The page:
It is not surprising that our native language is often referred to as our "mother tongue" a terms that recalls our earliest memories and influences. The term itself has different meanings. The sociolinguist Tove Skutnabb Kangas (1981) hypothesizes five definitions of "mother tongue" depending on who is defining it. For the sociologist, mother tongue is the language one learns first. For the linguist, it is the language one knows best. For the sociolinguist it is the language one uses the most. For the social psychologist, it is the language one identifies with and through which one is identified. For the lay person, it is "the language one counts in thinks in, dreams in, writes a diary in, and writes poetry in" (Skutnabb- Kangas, 1981: 18).
Skutnabb- Kangas' social psychological definition of mother tongue brings out the importance of language as part of one's cultural identity. The mother tongue is the langue through which in the process of socialization one has required the norms and value systems of one's own group. The language passes on the cultural tradition of the group and there by gives the individual an identity which ties her to the in-group and at the same time sets her apart from other possible groups of reference.. Since this socialization process to a large extent occurs with the aid of language, language itself comes to constitute a symbolic representation of the group.
Diversity in Language
If just a few of the majority languages of the world solely existed, how tedious and uninteresting it would be. Rather, for the moment we have a language garden full of variety and color. The initial conclusion is simply that language diversity in the garden of the world makes for a richer, more interesting world with a depth of experience gained from a breadth of cultures.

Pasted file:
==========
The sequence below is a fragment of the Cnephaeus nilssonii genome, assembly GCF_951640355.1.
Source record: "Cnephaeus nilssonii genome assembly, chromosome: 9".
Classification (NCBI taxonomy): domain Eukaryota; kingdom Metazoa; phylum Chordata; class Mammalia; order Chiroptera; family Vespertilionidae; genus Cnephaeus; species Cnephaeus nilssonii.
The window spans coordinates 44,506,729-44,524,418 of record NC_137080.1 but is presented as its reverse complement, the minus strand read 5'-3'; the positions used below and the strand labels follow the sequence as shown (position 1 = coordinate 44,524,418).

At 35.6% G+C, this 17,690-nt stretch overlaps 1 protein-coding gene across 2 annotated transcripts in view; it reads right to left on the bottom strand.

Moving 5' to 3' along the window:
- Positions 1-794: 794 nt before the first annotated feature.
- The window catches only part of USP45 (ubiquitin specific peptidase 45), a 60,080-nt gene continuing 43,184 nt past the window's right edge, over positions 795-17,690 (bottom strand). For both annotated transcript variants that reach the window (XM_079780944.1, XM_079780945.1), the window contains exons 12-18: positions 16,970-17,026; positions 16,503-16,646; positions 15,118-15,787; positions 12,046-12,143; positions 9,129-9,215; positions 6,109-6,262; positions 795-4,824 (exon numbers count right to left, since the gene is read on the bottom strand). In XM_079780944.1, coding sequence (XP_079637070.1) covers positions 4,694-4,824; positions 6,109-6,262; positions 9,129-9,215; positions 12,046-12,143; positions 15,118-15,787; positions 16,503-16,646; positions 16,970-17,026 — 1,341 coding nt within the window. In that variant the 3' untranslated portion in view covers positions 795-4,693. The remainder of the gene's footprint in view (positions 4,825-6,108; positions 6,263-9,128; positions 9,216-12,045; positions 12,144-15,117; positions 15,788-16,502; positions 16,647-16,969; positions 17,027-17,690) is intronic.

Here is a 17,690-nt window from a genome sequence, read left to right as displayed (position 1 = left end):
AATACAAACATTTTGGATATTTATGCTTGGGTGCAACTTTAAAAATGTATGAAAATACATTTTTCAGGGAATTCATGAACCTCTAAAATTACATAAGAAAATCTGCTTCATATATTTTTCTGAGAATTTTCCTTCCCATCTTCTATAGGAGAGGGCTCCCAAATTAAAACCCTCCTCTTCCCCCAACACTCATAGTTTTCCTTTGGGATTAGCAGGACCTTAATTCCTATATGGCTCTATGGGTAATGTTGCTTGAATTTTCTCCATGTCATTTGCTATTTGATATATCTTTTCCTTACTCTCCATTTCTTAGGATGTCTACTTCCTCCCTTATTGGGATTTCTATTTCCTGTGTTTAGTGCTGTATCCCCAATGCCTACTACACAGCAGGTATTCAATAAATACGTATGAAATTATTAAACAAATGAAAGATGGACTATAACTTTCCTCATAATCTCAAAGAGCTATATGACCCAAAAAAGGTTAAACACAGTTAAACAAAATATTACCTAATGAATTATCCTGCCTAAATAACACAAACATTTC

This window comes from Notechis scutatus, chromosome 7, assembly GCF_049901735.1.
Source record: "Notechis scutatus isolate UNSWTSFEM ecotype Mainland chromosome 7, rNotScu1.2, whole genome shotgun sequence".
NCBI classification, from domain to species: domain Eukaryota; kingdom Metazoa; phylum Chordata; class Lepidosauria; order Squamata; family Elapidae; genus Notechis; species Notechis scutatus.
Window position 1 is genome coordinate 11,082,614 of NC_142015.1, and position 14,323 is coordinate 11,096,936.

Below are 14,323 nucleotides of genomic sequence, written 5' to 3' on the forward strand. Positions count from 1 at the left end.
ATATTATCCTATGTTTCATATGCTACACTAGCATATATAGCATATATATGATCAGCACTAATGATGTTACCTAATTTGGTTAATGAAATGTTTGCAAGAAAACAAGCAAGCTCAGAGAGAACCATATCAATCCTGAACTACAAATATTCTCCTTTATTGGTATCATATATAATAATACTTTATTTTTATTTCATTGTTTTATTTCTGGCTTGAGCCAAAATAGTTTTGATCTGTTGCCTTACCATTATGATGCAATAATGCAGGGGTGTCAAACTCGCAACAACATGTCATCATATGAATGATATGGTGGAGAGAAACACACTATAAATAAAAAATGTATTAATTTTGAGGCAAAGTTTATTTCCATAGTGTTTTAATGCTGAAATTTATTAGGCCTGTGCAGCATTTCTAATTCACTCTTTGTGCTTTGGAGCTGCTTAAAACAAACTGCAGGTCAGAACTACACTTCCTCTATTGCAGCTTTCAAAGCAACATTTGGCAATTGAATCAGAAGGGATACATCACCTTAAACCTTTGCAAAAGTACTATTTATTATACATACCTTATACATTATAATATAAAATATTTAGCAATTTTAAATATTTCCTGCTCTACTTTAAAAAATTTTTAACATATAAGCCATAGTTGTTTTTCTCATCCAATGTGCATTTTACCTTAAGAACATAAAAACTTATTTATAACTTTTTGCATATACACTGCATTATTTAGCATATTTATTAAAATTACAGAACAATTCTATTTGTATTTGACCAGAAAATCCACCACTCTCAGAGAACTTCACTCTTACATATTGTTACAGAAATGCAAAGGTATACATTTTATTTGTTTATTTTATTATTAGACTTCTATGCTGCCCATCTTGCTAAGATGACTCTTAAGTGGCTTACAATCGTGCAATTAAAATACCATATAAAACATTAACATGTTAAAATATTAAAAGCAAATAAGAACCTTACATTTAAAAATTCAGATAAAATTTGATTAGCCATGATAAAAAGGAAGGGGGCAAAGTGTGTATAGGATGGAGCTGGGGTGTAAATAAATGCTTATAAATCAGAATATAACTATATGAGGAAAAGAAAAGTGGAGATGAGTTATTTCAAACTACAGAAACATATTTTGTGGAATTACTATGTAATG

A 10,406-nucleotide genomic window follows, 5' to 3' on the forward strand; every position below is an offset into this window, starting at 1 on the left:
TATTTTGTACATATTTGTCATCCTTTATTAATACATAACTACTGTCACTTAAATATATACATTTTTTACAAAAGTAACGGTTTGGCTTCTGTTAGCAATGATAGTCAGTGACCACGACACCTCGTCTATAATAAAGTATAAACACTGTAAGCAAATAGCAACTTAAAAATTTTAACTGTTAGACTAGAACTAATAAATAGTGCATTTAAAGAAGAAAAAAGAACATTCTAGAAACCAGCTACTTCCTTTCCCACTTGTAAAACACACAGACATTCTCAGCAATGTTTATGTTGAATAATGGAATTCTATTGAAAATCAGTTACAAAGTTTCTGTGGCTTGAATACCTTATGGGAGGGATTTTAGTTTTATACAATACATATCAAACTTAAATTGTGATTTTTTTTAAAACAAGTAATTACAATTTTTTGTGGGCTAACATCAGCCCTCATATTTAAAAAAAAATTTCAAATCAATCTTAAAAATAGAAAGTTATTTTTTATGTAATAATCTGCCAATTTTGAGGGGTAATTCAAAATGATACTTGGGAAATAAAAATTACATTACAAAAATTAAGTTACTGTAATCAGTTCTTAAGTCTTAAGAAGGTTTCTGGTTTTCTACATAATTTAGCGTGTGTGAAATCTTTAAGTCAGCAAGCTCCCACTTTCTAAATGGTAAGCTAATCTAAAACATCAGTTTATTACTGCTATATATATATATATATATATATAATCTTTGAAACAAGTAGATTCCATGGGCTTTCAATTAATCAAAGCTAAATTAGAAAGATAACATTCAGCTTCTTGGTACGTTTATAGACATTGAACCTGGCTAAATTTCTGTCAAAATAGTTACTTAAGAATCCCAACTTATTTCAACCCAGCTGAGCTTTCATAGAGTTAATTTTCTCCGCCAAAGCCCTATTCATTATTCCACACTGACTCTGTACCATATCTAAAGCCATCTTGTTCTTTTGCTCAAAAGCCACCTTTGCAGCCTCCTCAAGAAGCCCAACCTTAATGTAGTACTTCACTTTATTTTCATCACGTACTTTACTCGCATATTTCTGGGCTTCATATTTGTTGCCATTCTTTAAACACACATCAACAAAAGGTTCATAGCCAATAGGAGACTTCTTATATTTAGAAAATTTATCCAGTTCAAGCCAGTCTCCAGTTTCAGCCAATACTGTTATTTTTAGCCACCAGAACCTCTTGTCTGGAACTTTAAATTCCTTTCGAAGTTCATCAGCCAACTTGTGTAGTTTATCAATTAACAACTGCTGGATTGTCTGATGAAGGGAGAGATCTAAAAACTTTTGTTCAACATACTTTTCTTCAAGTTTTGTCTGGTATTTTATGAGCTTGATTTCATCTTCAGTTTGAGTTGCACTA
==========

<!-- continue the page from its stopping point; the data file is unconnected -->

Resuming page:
However, language diversity makes the garden more difficult to tend. In a garden, some flowers and shrubs spread quickly. Some majority languages, particularly English, have expanded considerably during the last century. When the garden is neglected, a few strong species of flower may take over, and small minority flowers may be in danger of extinction. Therefore some delicate flowers need extra care and protection. A free language economy will mean the extinction of many languages' Language planning is essential to avoid such trends. When a gardener wishes to create a beautiful garden, there will be both careful planning and continued care and protection. Sometimes radical action may be taken to preserve and protect. The analogy suggests that language diversity requires planning and care.
If language resources are to be maintained and developed, of ensuring that the speaker of all languages value their language and take pride in their language skills. This will occur only if the society as a whole values those languages, recognizes and values language skills, and recognizes and values cultural and linguistic diversity.
Value of diversity
Linguistic Diversity helps sustain human existence. At times, medical cures are found in plans and flowers native to a particular region; knowledge about these cures comes from native speaking the local language. If the language disappears, the medical knowledge will disappear as well. Languages contain other types of knowledge; they express particular